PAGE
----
03 Mar 2017
in Alzheimer's, Caregiving, Dementia, family issues, home health care, Lewy Body Dementia, looping, mental illness, nursing, schizophrenia, stroke, understanding dementia, women's issues
Tags: Alzheimer's disease, Bobbi Carducci, Caregiver Support, Confessions of an Imperfect Caregiver, Dr. Phil Foundation, Lewy Body Dementia, Parkinson's Disease, Senior Health, sundowning
When we hold our infants in our arms we are filled with awe and hope for the future. We envision a life of promises fulfilled. We never picture them feeding us, holding our hand to keep us from falling, or changing our underthings. I couldn’t type the word diapers. The thought of losing my dignity to such a degree is truly fearsome. In my mind I hear the words, “It’s enough to scare the pants off me.” The irony makes me shudder and chuckle at the same time.
The caregiver and the cared for locked in a fearsome intimacy. I don’t know where the quote above came from. If I did I would give credit here. What I do know is those five simple words speak a devastating truth.
26 Aug 2015
in Alzheimer's, care giving, caregiver, Caregiving, Dementia, Dementia, family issues, Lewy Body Dementia, Lewy Body Dementia, mental illness, nursing, sandwich generation, schizophrenia, stroke, Uncategorized, understanding dementia, women's issues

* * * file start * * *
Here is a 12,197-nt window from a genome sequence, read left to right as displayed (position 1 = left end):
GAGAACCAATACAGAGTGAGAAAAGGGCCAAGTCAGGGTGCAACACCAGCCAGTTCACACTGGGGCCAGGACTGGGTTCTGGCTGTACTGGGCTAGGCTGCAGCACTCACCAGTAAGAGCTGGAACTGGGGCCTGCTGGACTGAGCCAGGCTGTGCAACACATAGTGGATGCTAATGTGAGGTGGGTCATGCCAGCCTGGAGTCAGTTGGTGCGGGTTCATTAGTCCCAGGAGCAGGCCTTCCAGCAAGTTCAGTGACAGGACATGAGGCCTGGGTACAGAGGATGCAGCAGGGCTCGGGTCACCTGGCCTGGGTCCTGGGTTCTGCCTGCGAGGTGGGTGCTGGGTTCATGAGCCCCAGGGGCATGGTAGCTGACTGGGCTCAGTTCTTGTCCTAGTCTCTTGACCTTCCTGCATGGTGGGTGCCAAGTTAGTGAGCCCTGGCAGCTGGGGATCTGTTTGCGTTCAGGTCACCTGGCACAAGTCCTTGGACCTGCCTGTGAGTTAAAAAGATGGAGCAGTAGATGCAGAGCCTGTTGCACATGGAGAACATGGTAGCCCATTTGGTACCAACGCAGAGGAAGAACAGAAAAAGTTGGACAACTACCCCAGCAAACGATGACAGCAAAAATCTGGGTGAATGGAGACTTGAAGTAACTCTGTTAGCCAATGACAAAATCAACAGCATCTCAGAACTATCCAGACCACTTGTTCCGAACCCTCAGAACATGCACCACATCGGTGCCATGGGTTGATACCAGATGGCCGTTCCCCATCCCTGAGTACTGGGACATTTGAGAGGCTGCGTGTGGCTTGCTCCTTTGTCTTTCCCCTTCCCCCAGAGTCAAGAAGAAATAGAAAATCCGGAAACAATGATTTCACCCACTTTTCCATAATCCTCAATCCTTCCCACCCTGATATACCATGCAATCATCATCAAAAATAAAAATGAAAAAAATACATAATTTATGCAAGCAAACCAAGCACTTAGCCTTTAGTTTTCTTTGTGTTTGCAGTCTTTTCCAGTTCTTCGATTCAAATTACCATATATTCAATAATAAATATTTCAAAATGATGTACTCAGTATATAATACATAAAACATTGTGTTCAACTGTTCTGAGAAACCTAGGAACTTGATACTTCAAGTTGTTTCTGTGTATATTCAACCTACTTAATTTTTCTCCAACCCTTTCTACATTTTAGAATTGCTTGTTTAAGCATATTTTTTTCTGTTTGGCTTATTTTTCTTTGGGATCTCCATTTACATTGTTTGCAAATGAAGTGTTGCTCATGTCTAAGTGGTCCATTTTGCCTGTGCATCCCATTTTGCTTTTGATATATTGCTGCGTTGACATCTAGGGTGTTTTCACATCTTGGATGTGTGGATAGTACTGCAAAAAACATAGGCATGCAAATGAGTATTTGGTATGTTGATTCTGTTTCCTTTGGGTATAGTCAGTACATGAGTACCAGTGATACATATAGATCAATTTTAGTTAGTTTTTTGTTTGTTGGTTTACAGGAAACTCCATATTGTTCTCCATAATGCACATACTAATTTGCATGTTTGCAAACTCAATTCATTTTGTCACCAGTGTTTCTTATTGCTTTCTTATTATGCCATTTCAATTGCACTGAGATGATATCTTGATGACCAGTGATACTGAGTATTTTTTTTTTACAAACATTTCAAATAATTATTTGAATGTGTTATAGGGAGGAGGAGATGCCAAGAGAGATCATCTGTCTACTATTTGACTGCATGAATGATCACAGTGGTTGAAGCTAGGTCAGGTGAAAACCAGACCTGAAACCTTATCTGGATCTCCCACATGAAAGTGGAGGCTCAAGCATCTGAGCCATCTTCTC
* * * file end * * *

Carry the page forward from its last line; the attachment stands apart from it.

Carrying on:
Tags: Caregifted, Dr. Phil Challenge, Heather McHugh, respite care
Heather McHugh creates beauty beyond words.
In 2009, Seattle poet Heather McHugh was awarded a MacArthur Foundation fellowship that came with a $500,000 prize. She had no idea what to do with the prize money:
“Nobody deserves that kind of money, and I think something in me was chastened by being awarded such a big amount of money,” she said.Then, her godson and his wife had a baby with severe disabilities, and McHugh says she kept thinking about how stressful that would be for them raising a daughter who would never walk, talk or be able to feed herself.
“It was obvious to me when that baby was born that in 10 years, they were going to need a break,” she said.
And with the realization that people who are full-time caregivers truly need a break (up to 70% suffer from depression caused by their round-the-clock duties), she created Caregifted: